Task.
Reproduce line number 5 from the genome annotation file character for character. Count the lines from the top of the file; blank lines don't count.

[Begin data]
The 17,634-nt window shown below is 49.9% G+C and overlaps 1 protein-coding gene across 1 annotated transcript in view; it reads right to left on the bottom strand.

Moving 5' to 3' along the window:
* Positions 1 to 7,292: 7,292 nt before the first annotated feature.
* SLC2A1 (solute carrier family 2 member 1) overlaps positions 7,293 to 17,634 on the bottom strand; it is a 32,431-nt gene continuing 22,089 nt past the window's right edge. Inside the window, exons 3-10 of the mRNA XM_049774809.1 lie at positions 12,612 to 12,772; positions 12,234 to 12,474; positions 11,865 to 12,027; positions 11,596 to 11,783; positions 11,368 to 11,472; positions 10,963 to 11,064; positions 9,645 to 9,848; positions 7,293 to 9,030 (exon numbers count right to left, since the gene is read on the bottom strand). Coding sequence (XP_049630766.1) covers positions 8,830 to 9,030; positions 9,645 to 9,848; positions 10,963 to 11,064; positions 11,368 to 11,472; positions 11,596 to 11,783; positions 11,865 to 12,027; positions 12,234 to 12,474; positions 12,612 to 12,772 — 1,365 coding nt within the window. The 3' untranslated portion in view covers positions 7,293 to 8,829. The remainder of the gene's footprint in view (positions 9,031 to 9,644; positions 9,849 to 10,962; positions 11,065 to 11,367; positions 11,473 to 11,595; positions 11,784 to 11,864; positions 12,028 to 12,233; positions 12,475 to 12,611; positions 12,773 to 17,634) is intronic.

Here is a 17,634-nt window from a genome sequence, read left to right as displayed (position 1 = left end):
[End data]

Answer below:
Here is a 17,634-nt window from a genome sequence, read left to right as displayed (position 1 = left end):